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Tuesday, May 11, 2004 - Page updated at 12:00 A.M.
By Newhouse News Service and The Associated Press
COLUMBUS, Ohio The Ohio State team-meeting room has signs with quotations from former Buckeyes coaches Paul Brown and Woody Hayes.
Brown: "We are going to be as good a football team as the class of people we are."
Another sign has two quotes from Hayes: "A team is controlled better by attitude than by rules" and "The desire to win is transmitted to team conduct."
Louis Irizarry and Ira Guilford might have read those signs last season, their first playing for the Buckeyes. But on May 1, Irizarry and Guilford are alleged to have kicked and punched a student and taken his wallet.
Their subsequent arrest on charges of robbery, a second-degree felony, met with an immediate suspension from the team and could result in the end of both players' Ohio State careers.
Irizarry remains in the Franklin County Jail because he already was on probation for assaulting three students in a dormitory in October. Guilford didn't participate in spring practice because of what Buckeyes coach Jim Tressel called "departmental policy," which could mean anything from academic to substance-abuse issues.
Why two players with reason to be on their best behavior would participate in any altercation is seemingly as puzzling as why 14 Ohio State players have been arrested in 15 incidents since Tressel's hiring in January 2001.
The charges include felony drug abuse, possession of a concealed weapon, theft, lying to police, assault and numerous alcohol-related charges.
Tressel did not respond to an interview request and has not commented since releasing an initial statement labeling the matter "very serious," one that could lead to Irizarry and Guilford losing "their privilege to play for Ohio State in 2004."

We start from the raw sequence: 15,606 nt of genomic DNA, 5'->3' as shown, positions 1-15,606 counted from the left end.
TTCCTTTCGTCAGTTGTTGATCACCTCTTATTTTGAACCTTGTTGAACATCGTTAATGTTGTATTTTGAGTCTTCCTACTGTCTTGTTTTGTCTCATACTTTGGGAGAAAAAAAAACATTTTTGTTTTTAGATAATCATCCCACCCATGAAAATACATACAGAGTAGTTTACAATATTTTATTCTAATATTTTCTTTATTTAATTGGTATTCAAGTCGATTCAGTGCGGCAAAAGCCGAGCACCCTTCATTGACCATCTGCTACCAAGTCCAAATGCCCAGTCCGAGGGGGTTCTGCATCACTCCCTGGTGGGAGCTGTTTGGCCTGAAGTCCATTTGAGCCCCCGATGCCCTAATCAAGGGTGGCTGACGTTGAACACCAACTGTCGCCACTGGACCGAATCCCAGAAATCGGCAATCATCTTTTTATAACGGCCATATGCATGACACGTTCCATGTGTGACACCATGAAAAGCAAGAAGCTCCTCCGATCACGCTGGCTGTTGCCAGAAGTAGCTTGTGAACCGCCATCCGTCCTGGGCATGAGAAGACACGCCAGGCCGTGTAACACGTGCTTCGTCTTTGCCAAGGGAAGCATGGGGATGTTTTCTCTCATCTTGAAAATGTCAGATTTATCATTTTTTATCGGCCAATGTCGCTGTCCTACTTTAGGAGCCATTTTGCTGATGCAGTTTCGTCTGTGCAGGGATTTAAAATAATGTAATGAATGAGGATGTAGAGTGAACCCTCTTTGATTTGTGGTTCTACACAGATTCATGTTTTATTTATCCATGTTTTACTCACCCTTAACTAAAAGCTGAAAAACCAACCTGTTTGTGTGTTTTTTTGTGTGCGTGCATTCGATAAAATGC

That has been Tressel's consistent strategy, addressing incidents via a prepared text and then declining further comment.
Geiger does take issue with any characterization of the 14 player arrests as either a pattern or a preventable problem. He also chafes at the attention such matters receive.
"I guess I'm not understanding the whole concept," Geiger said. "What these kids did, egregious as it was, didn't merit being the lead story of the whole weekend. ... (Reporters) act like you want us to put the football team in an incubator.
"I don't know how to have (players) be integrated into the life of the university and not integrate them into the life of the university. Some college students drink. I don't know what you want me to do about that. And to compare an open-container violation to an assault and say they're the same thing or associated in any way is, to me, ridiculous. I don't understand the fascination by (the media) or the public."
University president Dr. Karen Holbrook, in a statement released through her publicist, said the school "will not tolerate violent behavior from any member of the university community. It will be dealt with swiftly and decisively, as in this case. I continue to have full confidence in Andy Geiger and Jim Tressel and in the integrity of the program they are running."
So does Chris Spielman, a former All-American linebacker at Ohio State who is an ESPN analyst and hosts a sports-talk show in Columbus. But Spielman said the abundance of incidents might justify some harsher consequences.
"I don't think it's too much to ask a kid when he walks on campus not to break the law," Spielman said.
"I understand that mistakes are made and second chances are given, but if others aren't learning from the mistakes of others, maybe the discipline needs to be a little stronger."
Attorneys for two alleged rape victims asked a federal judge in Denver to force the University of Colorado to hand over information about alleged sexual misconduct by players.
The Atlantic Coast Conference has requested proposals from nine cities to host its championship game, which begins in 2005.
Jacksonville, Fla.; Charlotte, N.C.; and Orlando, Fla., are considered among the top candidates.
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